This is the first study deeply exploring the DMD transcriptional behaviour in a cohort of female carriers. Notably, no relationship between X-inactivation pattern and transcriptional behaviour of DMD gene was observed, suggesting that the two mechanisms are regulated independently. Moreover, neither the total DMD transcript level, nor the relative proportion of the wild-type transcript do correlate with the symptomatic phenotype.
PMCID: PMC3459813  PMID: 22894145
Dystrophinopathy; Female carriers; X-inactivation; Transcriptional balancing
12.  Expression of collagen VI α5 and α6 chains in human muscle and in Duchenne muscular dystrophy-related muscle fibrosis 
Matrix Biology  2012;31(3):187-196.
Collagen VI is a major extracellular matrix (ECM) protein with a critical role in maintaining skeletal muscle functional integrity. Mutations in COL6A1, COL6A2 and COL6A3 genes cause Ullrich Congenital Muscular Dystrophy (UCMD), Bethlem Myopathy, and Myosclerosis. Moreover, Col6a1−/− mice and collagen VI deficient zebrafish display a myopathic phenotype. Recently, two additional collagen VI chains were identified in humans, the α5 and α6 chains, however their distribution patterns and functions in human skeletal muscle have not been thoroughly investigated yet. By means of immunofluorescence analysis, the α6 chain was detected in the endomysium and perimysium, while the α5 chain labeling was restricted to the myotendinous junctions. In normal muscle cultures, the α6 chain was present in traces in the ECM, while the α5 chain was not detected. In the absence of ascorbic acid, the α6 chain was mainly accumulated into the cytoplasm of a sub-set of desmin negative cells, likely of interstitial origin, which can be considered myofibroblasts as they expressed α-smooth muscle actin. TGF-β1 treatment, a pro-fibrotic factor which induces trans-differentiation of fibroblasts into myofibroblasts, increased the α6 chain deposition in the extracellular matrix after addition of ascorbic acid. In order to define the involvement of the α6 chain in muscle fibrosis we studied biopsies of patients affected by Duchenne Muscular Dystrophy (DMD). We found that the α6 chain was dramatically up-regulated in fibrotic areas where, in contrast, the α5 chain was undetectable. Our results show a restricted and differential distribution of the novel α6 and α5 chains in skeletal muscle when compared to the widely distributed, homologous α3 chain, suggesting that these new chains may play specific roles in specialized ECM structures. While the α5 chain may have a specialized function in tissue areas subjected to tensile stress, the α6 chain appears implicated in ECM remodeling during muscle fibrosis.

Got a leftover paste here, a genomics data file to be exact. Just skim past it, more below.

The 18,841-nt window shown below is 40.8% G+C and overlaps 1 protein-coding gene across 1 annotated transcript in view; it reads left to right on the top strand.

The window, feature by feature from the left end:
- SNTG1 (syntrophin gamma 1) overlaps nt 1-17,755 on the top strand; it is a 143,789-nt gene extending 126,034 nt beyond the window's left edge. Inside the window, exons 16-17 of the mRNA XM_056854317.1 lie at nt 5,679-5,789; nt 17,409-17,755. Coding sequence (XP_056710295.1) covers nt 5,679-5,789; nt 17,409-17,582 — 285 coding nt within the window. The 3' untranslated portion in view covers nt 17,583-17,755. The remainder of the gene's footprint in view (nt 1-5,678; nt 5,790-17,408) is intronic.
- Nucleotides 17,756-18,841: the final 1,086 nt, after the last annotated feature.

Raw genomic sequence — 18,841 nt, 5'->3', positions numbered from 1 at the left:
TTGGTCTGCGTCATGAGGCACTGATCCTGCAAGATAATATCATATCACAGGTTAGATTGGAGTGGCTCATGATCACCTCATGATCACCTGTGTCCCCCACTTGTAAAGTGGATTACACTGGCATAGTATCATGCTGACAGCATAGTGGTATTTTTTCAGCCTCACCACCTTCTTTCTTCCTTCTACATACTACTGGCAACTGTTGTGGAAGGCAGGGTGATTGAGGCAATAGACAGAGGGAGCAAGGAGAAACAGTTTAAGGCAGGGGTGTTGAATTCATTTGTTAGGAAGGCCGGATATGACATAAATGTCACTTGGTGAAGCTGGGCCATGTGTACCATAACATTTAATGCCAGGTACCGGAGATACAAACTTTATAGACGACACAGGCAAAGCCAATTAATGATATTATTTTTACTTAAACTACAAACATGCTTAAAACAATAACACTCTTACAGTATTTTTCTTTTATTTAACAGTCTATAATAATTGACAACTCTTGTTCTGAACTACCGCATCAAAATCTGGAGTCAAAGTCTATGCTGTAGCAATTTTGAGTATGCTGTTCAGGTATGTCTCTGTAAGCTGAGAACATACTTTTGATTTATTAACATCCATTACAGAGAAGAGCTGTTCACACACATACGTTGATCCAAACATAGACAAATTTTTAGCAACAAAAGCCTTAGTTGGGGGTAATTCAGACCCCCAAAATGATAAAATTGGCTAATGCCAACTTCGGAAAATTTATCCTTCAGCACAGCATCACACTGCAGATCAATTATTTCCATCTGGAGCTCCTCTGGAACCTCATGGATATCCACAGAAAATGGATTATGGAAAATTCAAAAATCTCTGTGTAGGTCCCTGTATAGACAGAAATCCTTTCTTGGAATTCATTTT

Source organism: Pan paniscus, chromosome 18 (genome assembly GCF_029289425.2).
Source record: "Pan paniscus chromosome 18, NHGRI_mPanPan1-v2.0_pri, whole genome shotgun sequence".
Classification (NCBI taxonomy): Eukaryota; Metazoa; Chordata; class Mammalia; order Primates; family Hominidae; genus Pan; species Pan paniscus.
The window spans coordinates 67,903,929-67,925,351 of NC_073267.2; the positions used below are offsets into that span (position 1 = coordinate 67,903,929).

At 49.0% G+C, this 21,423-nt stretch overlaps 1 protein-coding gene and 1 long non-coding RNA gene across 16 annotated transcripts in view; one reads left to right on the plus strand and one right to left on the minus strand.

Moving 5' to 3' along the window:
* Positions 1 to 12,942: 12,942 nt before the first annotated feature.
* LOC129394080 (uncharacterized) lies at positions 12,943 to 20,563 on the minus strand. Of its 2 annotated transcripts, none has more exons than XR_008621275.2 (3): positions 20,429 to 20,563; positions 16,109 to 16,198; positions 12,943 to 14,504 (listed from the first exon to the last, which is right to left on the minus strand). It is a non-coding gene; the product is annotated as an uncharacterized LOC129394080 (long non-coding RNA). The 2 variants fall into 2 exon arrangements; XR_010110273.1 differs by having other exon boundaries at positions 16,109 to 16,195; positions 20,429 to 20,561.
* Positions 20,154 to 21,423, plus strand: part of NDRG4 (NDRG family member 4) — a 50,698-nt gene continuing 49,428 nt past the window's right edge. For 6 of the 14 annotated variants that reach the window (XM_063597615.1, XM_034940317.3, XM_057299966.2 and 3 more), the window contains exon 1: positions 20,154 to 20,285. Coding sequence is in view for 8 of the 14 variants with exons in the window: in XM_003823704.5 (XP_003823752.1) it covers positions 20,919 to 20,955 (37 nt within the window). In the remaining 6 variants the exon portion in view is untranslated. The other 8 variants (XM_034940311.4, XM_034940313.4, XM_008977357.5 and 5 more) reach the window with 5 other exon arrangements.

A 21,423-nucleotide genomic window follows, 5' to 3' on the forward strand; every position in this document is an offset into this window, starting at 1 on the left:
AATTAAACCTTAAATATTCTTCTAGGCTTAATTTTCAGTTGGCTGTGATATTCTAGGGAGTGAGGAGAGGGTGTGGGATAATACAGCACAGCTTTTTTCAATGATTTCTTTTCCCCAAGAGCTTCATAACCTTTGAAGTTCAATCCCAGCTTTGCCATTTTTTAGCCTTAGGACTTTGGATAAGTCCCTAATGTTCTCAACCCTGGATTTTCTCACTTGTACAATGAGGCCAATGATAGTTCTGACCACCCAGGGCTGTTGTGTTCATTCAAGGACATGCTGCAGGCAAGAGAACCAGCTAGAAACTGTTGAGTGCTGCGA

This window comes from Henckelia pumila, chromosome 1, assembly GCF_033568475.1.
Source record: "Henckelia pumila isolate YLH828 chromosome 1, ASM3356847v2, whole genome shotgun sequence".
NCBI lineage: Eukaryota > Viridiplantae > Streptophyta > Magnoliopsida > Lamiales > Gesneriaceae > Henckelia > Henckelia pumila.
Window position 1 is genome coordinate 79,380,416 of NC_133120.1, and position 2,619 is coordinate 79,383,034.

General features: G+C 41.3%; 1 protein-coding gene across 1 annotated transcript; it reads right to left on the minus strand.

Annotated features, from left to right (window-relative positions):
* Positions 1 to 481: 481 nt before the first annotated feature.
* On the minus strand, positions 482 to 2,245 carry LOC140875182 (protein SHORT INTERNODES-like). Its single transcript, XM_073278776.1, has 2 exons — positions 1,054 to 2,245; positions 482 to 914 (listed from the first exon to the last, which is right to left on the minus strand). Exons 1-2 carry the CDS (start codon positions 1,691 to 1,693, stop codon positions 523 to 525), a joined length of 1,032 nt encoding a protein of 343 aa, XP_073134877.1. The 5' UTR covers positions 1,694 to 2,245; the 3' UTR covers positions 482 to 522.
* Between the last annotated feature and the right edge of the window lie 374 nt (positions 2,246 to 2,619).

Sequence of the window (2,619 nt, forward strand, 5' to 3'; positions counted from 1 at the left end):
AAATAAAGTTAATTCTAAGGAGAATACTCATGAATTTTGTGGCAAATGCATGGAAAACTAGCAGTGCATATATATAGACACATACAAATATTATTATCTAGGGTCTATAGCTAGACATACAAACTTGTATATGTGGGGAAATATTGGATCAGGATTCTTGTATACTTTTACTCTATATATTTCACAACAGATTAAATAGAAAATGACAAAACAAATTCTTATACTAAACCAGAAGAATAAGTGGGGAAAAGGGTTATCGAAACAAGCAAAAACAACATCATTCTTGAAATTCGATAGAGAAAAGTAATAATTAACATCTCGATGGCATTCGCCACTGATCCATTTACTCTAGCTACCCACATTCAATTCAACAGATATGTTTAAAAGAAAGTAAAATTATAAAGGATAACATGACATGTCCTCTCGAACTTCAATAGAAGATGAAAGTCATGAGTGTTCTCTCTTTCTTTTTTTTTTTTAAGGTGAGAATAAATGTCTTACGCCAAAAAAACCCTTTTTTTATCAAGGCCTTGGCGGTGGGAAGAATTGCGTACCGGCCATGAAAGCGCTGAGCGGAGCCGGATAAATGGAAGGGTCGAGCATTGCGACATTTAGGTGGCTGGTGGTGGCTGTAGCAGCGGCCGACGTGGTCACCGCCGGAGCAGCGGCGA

► We study collagen VI alpha 5 and alpha 6 chains expression in human skeletal muscle. ► ► We show that alpha 5 chain is exclusively present at the myotendinous junctions. ► We show that alpha 6 chain is present in the ECM but not at the basement membranes. ► We show that alpha 6 chain increases in Duchenne muscular dystrophy muscle fibrosis. ► We hypothesize the possible formation of alpha1-2-6 or alpha1-2-5 chains trimers.
PMCID: PMC3315014  PMID: 22226732
Collagen VI; Skeletal muscle; Myotendinous junctions; Fibrosis; Duchenne muscular dystrophy
13.  The absence of dystrophin brain isoform expression in healthy human heart ventricles explains the pathogenesis of 5' X-linked dilated cardiomyopathy 
BMC Medical Genetics  2012;13:20.
In X-linked dilated cardiomyopathy due to dystrophin mutations which abolish the expression of the M isoform (5'-XLDC), the skeletal muscle is spared through the up-regulation of the Brain (B) isoform, a compensatory mechanism that does not appear to occur in the heart of affected individuals.
We quantitatively studied the expression topography of both B and M isoforms in various human heart regions through in-situ RNA hybridization, Reverse-Transcriptase and Real-Time PCR experiments. We also investigated the methylation profile of the B promoter region in the heart and quantified the B isoform up regulation in the skeletal muscle of two 5'-XLDC patients.
Unlike the M isoform, consistently detectable in all the heart regions, the B isoform was selectively expressed in atrial cardiomyocytes, but absent in ventricles and in conduction system structures. Although the level of B isoform messenger in the skeletal muscle of 5'-XLDC patients was lower that of the M messenger present in control muscle, it seems sufficient to avoid an overt muscle pathology. This result is consistent with the protein level in XLDC patients muscles we previously quantified. Methylation studies revealed that the B promoter shows an overall low level of methylation at the CG dinucleotides in both atria and ventricles, suggesting a methylation-independent regulation of the B promoter activity.
The ventricular dilatation seen in 5'-XLDC patients appears to be functionally related to loss of the M isoform, the only isoform transcribed in human ventricles; in contrast, the B isoform is well expressed in heart but confined to the atria. Since the B isoform can functionally replace the M isoform in the skeletal muscle, its expression in the heart could potentially exert the same rescue function. Methylation status does not seem to play a role in the differential B promoter activity in atria and ventricles, which may be governed by other regulatory mechanisms. If these mechanisms could be deduced, de-silencing of the B isoform may represent a therapeutic strategy in 5'-XLDC patients.